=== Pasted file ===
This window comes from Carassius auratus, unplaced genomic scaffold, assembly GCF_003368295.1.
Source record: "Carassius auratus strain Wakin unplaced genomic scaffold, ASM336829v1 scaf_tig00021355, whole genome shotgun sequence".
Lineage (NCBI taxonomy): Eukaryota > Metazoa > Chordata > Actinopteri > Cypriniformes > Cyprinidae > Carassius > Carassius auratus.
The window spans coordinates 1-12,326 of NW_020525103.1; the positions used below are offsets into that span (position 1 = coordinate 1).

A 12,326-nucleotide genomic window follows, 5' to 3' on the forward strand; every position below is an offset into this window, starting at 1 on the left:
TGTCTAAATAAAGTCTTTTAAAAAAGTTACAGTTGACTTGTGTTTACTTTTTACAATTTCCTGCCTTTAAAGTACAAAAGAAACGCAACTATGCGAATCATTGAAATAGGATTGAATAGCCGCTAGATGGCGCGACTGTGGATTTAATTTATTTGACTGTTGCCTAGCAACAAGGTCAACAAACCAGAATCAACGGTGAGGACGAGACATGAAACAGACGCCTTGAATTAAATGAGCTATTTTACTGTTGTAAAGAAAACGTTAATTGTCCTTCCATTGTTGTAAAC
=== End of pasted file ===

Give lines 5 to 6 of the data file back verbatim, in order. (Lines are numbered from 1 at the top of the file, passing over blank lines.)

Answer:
A 12,326-nucleotide genomic window follows, 5' to 3' on the forward strand; every position below is an offset into this window, starting at 1 on the left:
TGTCTAAATAAAGTCTTTTAAAAAAGTTACAGTTGACTTGTGTTTACTTTTTACAATTTCCTGCCTTTAAAGTACAAAAGAAACGCAACTATGCGAATCATTGAAATAGGATTGAATAGCCGCTAGATGGCGCGACTGTGGATTTAATTTATTTGACTGTTGCCTAGCAACAAGGTCAACAAACCAGAATCAACGGTGAGGACGAGACATGAAACAGACGCCTTGAATTAAATGAGCTATTTTACTGTTGTAAAGAAAACGTTAATTGTCCTTCCATTGTTGTAAAC